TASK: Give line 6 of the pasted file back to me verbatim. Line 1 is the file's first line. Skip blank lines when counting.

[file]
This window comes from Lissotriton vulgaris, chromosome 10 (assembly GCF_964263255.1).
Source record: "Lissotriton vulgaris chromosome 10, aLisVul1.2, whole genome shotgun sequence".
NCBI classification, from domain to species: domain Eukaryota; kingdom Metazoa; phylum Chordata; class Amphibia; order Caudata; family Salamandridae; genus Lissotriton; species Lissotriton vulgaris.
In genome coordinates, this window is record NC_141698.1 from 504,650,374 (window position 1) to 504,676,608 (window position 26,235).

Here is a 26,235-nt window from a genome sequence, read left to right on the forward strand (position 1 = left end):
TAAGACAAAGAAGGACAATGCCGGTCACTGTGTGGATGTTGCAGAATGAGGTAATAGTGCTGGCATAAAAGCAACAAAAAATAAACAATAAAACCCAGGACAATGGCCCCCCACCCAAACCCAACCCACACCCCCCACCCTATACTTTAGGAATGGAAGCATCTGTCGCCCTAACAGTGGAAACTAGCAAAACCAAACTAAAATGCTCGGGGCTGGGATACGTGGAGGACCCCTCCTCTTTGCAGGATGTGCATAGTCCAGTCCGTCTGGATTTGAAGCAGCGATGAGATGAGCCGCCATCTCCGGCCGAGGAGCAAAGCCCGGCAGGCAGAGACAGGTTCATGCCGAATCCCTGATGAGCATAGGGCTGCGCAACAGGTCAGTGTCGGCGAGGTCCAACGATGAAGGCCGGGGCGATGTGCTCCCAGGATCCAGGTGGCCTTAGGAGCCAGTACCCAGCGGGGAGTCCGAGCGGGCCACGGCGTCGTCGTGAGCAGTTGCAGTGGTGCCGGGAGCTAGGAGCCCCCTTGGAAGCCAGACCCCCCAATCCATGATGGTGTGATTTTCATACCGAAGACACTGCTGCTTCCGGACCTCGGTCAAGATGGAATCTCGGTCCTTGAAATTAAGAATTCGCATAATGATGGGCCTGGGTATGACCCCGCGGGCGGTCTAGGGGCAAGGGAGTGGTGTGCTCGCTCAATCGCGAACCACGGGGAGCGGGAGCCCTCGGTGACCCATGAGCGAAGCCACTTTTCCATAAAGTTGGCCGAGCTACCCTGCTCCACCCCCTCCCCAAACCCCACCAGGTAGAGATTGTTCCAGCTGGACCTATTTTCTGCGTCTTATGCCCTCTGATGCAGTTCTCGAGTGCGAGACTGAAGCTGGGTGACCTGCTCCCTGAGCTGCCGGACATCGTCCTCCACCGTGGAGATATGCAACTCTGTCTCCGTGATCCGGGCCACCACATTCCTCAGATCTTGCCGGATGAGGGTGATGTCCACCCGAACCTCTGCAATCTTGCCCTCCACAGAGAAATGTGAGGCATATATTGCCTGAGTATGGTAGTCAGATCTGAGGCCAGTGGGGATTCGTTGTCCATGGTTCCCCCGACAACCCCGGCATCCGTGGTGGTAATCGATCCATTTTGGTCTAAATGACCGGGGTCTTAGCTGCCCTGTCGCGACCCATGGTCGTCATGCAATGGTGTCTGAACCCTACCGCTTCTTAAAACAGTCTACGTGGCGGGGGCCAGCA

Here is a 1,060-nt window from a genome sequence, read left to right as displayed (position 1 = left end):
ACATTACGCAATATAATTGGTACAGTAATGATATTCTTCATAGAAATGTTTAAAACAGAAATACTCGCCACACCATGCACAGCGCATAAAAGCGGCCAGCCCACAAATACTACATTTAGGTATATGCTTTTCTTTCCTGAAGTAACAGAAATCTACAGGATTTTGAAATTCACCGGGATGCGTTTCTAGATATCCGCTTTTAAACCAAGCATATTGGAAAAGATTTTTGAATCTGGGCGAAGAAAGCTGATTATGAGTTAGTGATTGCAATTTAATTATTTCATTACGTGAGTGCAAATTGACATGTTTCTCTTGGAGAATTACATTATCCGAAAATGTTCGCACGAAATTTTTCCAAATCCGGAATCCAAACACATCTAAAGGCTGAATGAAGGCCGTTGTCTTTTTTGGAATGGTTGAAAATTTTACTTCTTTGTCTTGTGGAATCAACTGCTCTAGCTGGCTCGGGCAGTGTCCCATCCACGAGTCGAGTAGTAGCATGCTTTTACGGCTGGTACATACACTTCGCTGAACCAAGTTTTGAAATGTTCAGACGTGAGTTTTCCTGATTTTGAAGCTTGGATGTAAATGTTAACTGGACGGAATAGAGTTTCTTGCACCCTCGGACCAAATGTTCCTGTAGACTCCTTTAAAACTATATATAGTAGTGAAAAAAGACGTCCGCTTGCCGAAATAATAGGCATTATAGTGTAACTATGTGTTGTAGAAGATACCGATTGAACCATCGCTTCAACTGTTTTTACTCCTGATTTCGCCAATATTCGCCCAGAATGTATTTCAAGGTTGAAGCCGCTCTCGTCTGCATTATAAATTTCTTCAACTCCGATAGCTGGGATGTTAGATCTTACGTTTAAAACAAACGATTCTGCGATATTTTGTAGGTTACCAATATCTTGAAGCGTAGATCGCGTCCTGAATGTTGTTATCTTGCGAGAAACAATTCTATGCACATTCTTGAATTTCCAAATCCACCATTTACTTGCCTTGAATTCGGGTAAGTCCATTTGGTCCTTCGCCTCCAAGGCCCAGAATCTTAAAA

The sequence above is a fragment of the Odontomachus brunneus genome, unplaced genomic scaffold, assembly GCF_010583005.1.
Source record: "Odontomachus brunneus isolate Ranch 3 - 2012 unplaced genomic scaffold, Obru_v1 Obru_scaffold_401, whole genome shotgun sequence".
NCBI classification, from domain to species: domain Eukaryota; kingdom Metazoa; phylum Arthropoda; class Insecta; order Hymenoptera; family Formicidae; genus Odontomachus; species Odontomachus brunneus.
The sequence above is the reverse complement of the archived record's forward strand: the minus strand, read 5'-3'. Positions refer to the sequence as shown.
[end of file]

TAAGACAAAGAAGGACAATGCCGGTCACTGTGTGGATGTTGCAGAATGAGGTAATAGTGCTGGCATAAAAGCAACAAAAAATAAACAATAAAACCCAGGACAATGGCCCCCCACCCAAACCCAACCCACACCCCCCACCCTATACTTTAGGAATGGAAGCATCTGTCGCCCTAACAGTGGAAACTAGCAAAACCAAACTAAAATGCTCGGGGCTGGGATACGTGGAGGACCCCTCCTCTTTGCAGGATGTGCATAGTCCAGTCCGTCTGGATTTGAAGCAGCGATGAGATGAGCCGCCATCTCCGGCCGAGGAGCAAAGCCCGGCAGGCAGAGACAGGTTCATGCCGAATCCCTGATGAGCATAGGGCTGCGCAACAGGTCAGTGTCGGCGAGGTCCAACGATGAAGGCCGGGGCGATGTGCTCCCAGGATCCAGGTGGCCTTAGGAGCCAGTACCCAGCGGGGAGTCCGAGCGGGCCACGGCGTCGTCGTGAGCAGTTGCAGTGGTGCCGGGAGCTAGGAGCCCCCTTGGAAGCCAGACCCCCCAATCCATGATGGTGTGATTTTCATACCGAAGACACTGCTGCTTCCGGACCTCGGTCAAGATGGAATCTCGGTCCTTGAAATTAAGAATTCGCATAATGATGGGCCTGGGTATGACCCCGCGGGCGGTCTAGGGGCAAGGGAGTGGTGTGCTCGCTCAATCGCGAACCACGGGGAGCGGGAGCCCTCGGTGACCCATGAGCGAAGCCACTTTTCCATAAAGTTGGCCGAGCTACCCTGCTCCACCCCCTCCCCAAACCCCACCAGGTAGAGATTGTTCCAGCTGGACCTATTTTCTGCGTCTTATGCCCTCTGATGCAGTTCTCGAGTGCGAGACTGAAGCTGGGTGACCTGCTCCCTGAGCTGCCGGACATCGTCCTCCACCGTGGAGATATGCAACTCTGTCTCCGTGATCCGGGCCACCACATTCCTCAGATCTTGCCGGATGAGGGTGATGTCCACCCGAACCTCTGCAATCTTGCCCTCCACAGAGAAATGTGAGGCATATATTGCCTGAGTATGGTAGTCAGATCTGAGGCCAGTGGGGATTCGTTGTCCATGGTTCCCCCGACAACCCCGGCATCCGTGGTGGTAATCGATCCATTTTGGTCTAAATGACCGGGGTCTTAGCTGCCCTGTCGCGACCCATGGTCGTCATGCAATGGTGTCTGAACCCTACCGCTTCTTAAAACAGTCTACGTGGCGGGGGCCAGCA